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Boris Fiodorovich Lomov (1927-1989)

Boris Lomov died July 11, 1989, in Amsterdam while Following the establishment of the institute, Boris
attending the first meeting of European psychologists. The Lomov was named correspondent member of the Acad-
cause of death was a brain thrombosis following a coro- emy of Sciences, USSR, in 1976. From 1968 until 1983
nary attack. It is meaningful that during the last few days he was the president of the Society of Psychologists in the
of his life he was pursuing the internationalization of So- Soviet Union, and in 1980 he founded the scientific pub-
viet psychology--a theme that had recently dominated lication PsychologicalJournal and served as its main ed-
much of his considerable energy. itor until 1987. Two universities have granted him hon-
Lomov was born in 1927 to peasant parents in Lower orary doctorates, and the Czechoslovakian Academy of
Novgorad, which is now the modern city of Gorky, on Sciences awarded him its gold medal for outstanding sci-
the Volga River. His youth was spent far away from the entitle achievement.
savage war that was then raging in Eastern Europe and Although professionally Lomov is best remembered
Western Russia. Too young to be drawn into battle--he for his outstanding organizational talent, he was also an
was only 12 in 1939 when Russia was invaded--but old active writer and scientist. He wrote more than 300 papers
enough to comprehend the ruthlessness of human con- and authored or coauthored 15 books and monographs,
flict, he grew to manhood at a time and in a place in some of which have been translated into English. Among
which "The Great Patriotic War" was the topic of daily the best known of Lomov's books are Man and Machine
concern. How these youthful impressions became im- Systems (1963) and Methodological and Theoretical
portant forces in his adult personality and professional Problems of Psychology(1984). Professor Lomov was also
work is difficult to know precisely, but one sensed that involved in the education of many students who worked
much of his interest in the internationalization of psy- toward their advanced degrees at the institute.
chology was influenced by his concern that perhaps psy- A colleague described Lomov as a "man who liked
chology, properly applied, might make the world a better many sides of life." He cherished free days and holidays
place. at his small dacha near Moscow, where he enjoyed walks
After receiving his first academic degree at Leningrad and communing with nature. He and his wife had a son,
State University (LSU) in 1951, Lomov continued to work who is an engineer, and a daughter, who--after spending
at the university as a postgraduate student from 1951 some time teaching in Africa--is now an educator in
until 1954. In a few years he developed a new set of lec- Moscow.
tures on experimental and engineering psychology. He Boris Lomov was a controversial figure. Some dis-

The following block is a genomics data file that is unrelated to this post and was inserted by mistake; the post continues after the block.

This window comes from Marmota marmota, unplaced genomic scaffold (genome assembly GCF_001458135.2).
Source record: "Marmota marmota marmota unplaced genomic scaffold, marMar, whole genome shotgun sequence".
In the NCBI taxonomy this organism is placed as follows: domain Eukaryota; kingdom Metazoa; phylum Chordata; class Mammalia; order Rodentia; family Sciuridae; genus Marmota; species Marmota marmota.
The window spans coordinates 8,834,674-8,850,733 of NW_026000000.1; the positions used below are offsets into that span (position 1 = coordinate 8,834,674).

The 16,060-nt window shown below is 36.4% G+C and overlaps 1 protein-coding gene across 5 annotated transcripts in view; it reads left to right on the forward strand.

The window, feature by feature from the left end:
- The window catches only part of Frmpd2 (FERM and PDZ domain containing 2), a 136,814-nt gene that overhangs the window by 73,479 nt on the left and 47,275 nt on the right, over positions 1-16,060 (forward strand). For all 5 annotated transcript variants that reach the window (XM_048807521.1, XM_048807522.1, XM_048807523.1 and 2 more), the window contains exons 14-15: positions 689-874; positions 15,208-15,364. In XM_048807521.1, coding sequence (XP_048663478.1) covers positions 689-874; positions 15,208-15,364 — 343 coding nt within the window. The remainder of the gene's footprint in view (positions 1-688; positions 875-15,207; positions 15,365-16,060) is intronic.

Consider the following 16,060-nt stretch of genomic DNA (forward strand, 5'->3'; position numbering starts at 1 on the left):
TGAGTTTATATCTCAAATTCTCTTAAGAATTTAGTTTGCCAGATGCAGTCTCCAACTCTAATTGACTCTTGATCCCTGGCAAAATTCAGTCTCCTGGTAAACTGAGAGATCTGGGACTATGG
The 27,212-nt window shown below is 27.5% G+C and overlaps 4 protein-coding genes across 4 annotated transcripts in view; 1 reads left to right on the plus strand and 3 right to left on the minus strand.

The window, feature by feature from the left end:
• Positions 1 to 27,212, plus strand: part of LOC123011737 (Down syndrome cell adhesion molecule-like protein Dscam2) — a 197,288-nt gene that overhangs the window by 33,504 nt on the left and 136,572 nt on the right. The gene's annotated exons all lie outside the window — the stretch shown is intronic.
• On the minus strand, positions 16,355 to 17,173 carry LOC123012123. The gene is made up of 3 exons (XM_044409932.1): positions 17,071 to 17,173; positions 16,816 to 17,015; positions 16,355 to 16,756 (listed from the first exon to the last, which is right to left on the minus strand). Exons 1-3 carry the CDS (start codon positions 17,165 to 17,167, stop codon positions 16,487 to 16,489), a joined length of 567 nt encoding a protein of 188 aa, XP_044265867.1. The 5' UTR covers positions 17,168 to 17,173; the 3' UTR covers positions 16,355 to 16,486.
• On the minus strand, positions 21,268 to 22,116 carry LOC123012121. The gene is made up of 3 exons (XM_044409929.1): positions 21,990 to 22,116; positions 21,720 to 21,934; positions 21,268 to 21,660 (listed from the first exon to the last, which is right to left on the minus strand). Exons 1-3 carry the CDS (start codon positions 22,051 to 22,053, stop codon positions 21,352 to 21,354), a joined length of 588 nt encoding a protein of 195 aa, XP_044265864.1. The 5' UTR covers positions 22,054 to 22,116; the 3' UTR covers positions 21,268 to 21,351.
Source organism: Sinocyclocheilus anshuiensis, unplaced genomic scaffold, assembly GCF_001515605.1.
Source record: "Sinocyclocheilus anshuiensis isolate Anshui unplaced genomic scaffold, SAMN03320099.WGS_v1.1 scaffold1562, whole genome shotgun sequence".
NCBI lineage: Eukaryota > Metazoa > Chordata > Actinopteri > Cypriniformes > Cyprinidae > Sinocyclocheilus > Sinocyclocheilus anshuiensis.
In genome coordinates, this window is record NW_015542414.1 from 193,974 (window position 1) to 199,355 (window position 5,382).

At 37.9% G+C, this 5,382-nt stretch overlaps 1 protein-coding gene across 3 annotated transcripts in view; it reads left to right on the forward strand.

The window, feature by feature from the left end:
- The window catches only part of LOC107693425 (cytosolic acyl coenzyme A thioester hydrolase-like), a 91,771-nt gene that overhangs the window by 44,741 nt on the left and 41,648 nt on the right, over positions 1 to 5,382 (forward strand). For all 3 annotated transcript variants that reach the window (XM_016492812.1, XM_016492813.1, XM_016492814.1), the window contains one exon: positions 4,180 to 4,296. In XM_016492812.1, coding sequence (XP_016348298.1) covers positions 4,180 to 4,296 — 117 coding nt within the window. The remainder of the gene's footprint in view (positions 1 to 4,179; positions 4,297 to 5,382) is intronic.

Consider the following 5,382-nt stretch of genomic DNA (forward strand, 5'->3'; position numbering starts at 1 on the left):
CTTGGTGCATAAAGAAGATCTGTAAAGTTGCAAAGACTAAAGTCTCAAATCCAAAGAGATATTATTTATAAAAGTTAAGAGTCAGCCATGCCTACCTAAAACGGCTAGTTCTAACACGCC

was invited to organize the laboratory of engineering psy- agreed bitterly with his strong management of psychology
chology in 1957. In 1959 he established the first laboratory in the USSR. Others remember Boris Fiodorovich as an
of engineering psychology in the Soviet Union at LSU, individual who, out of his own sheer strength of character
and in 1963 he was awarded a PhD degree from the same and personal determination and dedication, built Soviet
university. Three years later he helped establish the faculty psychology into its present state. Being an upper level
of psychology at LSU, serving as its first dean, and in administrator in the Communist party and director of a
1967, Lomov was elected correspondent member of Ped- major research institute during the past 20 years in the
agogical Sciences. Soviet Union was one of the world's most difficult jobs.
In 1971 the Institute of Psychology within the Acad- The fact that he made it work at all is a testament to his
emy of Sciences, USSR, was founded in Moscow and outstanding skill, commitment, and persistence. Lomov
Lomov was appointed director--a position he held until ended an interview (with R. Solso), published in Soviet
his death nearly two decades later. The founding of the Psychologyin 1986, by saying "I am optimistic about the
Institute--which is often called the Lomov Institute in future of our science . . . . we must study society's prob-
the Soviet Union--represented a significant departure lems as scientists." The 20th anniversary of the Institute
from the way psychology was viewed in postrevolutionary of Psychology will be celebrated in 1991 with a series of
Russia. The influence of Boris Lomov, in his effort to Lomov lectures.
establish the institute and shape its policies, led both to
the rise of modern psychology in the Soviet Union and
to the international reputation of its founder. Lomov
traveled widely during a period when few Soviets were Robert L. Solso
allowed outside of their borders. During the 1970s, Lomov University of Nevada, Reno
was the only Russian psychologist many Americans had Andrew V. Brushlinsky
ever met. Institute of Psychology--Moscow

March 1 9 9 1 * American Psychologist


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Copyright 1991 by the American Psychological Association, Inc. 0003-066X/91/$2.00
Vol, 46, No. 3, 245